Is your keyboard jammed, or are you just writing Haskell?

I’ve been getting back into Haskell lately because I’ve been using the XMonad window manager, which is written and configured in Haskell. Haskell has always held a special place in my heart; I taught myself Haskell by plowing through the ironically-named “Gentle Introduction to Haskell” several years ago, and it taught me more about clean side-effect free functional programming than any amount of Lisp.

A programming language must be considered in the context of its community, and Haskell has an exemplary one. is without a doubt one of the friendliest and most helpful channels on IRC, without any of the elite condescension one usually finds on channels devoted to hardcore geek tools like Emacs. I have come to believe, however, that this polite exterior conceals a deep and consuming madness.

I refer to the Haskell community’s addiction to defining operators. Haskell permits virtually any string of nonword characters to be defined as a new operator. This in itself is not a problem, but Haskell programmers seem not to have absorbed the lesson that just because you can, doesn’t mean you should.

To make my point, I call upon Mark Twain, somewhat paraphrased:

In my note-book I find this entry:

July 1. — In the hospital yesterday, an operator of thirteen characters was successfully removed from a patient — a web developer from near Baltimore; but as most unfortunately the surgeons had opened him in the wrong place, under the impression that he contained a stack trace, he died. The sad event has cast a gloom over the whole community.

That paragraph furnishes a text for a few remarks about one of the most curious and notable features of my subject — the length and obscurity of Haskell operators. Some Haskell operators are so long that they have a perspective. Observe these examples:

  • -->
  • < &&>
  • |||

These things are not operators, they are symbolic processions. And they are not rare; one can open an xmonad.hs at any time and see them marching majestically across the screen — and if he has any imagination he can see the banners and hear the music, too. They impart a martial thrill to the meekest subject. I take a great interest in these curiosities. Whenever I come across a good one, I stuff it and put it in my museum. In this way I have made quite a valuable collection. When I get duplicates, I exchange with other collectors, and thus increase the variety of my stock. Here are some specimens which I lately bought at an auction sale of the effects of a bankrupt bric-a-brac hunter:

  • .|.
  • < +>
  • >>>
  • ^>>
  • +++

Of course when one of these grand mountain ranges goes stretching across the LCD screen, it adorns and ennobles that coding landscape — but at the same time it is a great distress to the new student, for it blocks up his way; he cannot crawl under it, or climb over it, or tunnel through it.



  1. I really wouldn't see any benefit calling “>>>”, for instance, “compose” instead. A newbie would miss the semantics anyway. Having a weird operator name at least makes a new developer check the documentation first.

    PS: Great thing that you mentioned the 'ironically-named “Gentle Introduction to Haskell”' … I also had a hard time reading it as first introduction, mislead by its name 😉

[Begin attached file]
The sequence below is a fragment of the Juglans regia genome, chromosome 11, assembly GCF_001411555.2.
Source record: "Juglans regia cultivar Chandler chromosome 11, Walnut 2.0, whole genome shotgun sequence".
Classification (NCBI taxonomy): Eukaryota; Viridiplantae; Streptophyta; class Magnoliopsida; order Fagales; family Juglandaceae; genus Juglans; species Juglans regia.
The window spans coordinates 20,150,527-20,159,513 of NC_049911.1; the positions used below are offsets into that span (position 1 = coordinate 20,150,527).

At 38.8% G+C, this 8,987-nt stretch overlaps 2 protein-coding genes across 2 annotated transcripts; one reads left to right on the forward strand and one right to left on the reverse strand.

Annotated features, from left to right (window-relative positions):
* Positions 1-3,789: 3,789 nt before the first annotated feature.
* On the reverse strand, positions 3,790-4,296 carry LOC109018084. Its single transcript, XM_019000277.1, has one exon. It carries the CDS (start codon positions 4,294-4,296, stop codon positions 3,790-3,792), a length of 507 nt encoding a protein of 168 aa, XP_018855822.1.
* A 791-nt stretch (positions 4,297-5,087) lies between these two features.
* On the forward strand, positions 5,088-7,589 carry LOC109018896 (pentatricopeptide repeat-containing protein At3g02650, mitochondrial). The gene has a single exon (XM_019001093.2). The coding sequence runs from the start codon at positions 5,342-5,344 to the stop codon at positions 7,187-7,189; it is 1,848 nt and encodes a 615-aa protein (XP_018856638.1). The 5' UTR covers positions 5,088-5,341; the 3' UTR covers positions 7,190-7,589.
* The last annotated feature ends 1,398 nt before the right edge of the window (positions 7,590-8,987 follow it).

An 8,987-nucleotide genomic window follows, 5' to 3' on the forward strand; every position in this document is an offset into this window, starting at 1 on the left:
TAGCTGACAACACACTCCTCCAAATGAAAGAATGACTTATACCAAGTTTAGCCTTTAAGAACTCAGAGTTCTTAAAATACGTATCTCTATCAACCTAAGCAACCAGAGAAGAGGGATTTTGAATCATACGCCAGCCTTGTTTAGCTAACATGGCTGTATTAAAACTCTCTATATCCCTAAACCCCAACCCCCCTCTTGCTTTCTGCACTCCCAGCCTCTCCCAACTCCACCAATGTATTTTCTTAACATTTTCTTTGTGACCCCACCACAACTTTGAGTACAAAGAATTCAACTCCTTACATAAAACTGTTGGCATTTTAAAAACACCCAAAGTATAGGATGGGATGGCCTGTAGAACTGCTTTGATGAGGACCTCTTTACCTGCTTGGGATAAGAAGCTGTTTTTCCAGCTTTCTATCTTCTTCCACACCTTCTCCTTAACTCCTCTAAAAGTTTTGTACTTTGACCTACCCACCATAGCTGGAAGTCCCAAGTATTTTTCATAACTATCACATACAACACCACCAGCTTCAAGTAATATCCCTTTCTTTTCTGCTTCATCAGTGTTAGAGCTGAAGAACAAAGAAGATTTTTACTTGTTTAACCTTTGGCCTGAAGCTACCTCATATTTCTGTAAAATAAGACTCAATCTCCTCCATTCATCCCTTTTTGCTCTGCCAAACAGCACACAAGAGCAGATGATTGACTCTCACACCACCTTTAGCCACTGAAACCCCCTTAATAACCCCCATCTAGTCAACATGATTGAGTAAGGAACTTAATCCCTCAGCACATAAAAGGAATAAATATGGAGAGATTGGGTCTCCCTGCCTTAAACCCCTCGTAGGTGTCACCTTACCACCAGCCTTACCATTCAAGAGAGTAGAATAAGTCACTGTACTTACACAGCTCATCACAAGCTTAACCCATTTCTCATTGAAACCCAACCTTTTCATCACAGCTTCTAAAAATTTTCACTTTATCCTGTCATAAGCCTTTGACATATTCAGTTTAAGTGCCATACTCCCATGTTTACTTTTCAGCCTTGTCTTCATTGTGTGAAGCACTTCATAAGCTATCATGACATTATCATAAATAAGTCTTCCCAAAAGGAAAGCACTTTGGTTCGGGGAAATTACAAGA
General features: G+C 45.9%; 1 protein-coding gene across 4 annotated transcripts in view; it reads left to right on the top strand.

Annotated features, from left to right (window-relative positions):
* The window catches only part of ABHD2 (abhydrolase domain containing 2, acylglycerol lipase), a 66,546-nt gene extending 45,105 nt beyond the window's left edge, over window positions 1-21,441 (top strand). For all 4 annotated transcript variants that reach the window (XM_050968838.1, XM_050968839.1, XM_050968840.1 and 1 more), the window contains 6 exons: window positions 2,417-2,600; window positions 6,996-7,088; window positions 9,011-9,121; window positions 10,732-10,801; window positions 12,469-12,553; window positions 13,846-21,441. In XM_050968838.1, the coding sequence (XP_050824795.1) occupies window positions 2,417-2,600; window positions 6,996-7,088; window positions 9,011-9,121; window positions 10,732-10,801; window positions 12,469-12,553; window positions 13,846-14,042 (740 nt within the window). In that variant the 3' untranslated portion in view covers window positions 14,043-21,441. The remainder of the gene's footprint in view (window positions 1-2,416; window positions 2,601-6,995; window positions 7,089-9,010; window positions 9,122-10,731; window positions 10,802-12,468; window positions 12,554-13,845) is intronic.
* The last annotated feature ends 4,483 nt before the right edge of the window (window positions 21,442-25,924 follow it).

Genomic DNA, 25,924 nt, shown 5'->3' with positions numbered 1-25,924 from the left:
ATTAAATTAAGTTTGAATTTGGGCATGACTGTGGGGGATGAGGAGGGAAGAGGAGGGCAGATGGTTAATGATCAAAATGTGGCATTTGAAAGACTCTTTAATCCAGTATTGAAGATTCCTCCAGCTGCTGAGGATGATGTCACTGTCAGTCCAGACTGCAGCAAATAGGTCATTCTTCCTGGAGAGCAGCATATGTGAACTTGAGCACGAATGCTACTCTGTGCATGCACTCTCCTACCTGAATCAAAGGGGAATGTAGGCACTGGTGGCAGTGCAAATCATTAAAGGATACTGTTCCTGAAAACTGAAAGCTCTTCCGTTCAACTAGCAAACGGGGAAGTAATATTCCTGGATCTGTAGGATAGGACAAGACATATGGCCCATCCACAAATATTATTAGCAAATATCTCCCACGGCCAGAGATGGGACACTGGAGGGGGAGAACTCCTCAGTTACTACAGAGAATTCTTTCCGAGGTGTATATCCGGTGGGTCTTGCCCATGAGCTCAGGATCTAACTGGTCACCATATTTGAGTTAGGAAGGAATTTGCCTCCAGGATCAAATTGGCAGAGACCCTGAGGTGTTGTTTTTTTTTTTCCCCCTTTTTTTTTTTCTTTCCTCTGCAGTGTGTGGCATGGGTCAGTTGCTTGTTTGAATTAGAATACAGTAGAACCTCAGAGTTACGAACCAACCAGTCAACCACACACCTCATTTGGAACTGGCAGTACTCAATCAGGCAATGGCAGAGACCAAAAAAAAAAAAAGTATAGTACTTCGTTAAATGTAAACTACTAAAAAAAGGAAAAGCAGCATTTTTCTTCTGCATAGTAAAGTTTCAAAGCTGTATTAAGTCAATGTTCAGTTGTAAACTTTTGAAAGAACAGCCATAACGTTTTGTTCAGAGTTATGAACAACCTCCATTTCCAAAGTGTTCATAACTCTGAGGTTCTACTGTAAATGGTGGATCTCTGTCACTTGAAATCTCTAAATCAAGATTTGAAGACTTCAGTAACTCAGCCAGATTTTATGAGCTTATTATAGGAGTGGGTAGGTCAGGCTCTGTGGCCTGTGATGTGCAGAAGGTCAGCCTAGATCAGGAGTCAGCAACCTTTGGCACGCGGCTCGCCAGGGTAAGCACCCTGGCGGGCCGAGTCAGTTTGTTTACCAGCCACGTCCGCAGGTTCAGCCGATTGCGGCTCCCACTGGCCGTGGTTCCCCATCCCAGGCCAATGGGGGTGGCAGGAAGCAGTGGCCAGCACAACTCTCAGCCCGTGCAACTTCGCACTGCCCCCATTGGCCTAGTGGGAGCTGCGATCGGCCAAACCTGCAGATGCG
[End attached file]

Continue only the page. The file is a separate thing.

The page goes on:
1. On that I'm afraid we must differ – I prefer an at least vaguely meaningful (and google-able!) name like “compose” to the completely opaque “>>>”.

      The “Gentle Introduction” is gentle like a kick to the back of the head. But you wind up a better programmer for it 🙂

  2. I totally and super-uber agree. Haskell is one of my favourite languages ATM, but all the operators kill me, not when writing, but when maintaining code. Perl & line-noise springs to mind.

    The fact that they cannot be googled/yahood etc. is also very annoying, although hoogle helped me out most of the time there.

  3. Isn't the message of Twain's essay exactly the opposite? Perhaps it could be a criticism of Forth, but isn't the message that infix operators (verbs) aid readability?

  4. I defined a '+++' in my code — for adding matrices. It looks 'plus-y'. + was already taken for numbers, ++ was already taken for lists, so I used three.
    I figured the meaning was evident and the readibility was nicer than looking at:
    a +++ b +++ c
    matrixAdd (matrixAdd a b) c

    1. Why not use matAdd (notice the backquotes). That's what I don't understand, why do people need to use weird symbols instead of using the infix notations for binary functions? It's not that much additional typing (especially if you use shorter names for function), there's only 2 additional characters. The additional information you get is, however, exactly what the operator does. Think dot product for vectors, what's wrong with dot, or cross for crossProduct?

      1. Or why not define matrices as a Num instance? Maybe they don't quite fit, but that can't be much worse than having to use +++.

  5. Or why not define matrices as a Num instance? Maybe they don't quite fit, but that can't be much worse than having to use +++.

  6. totally agree and love the title. For those who disagree what is the meaning of the “+++” operator and how does a newbie find it?

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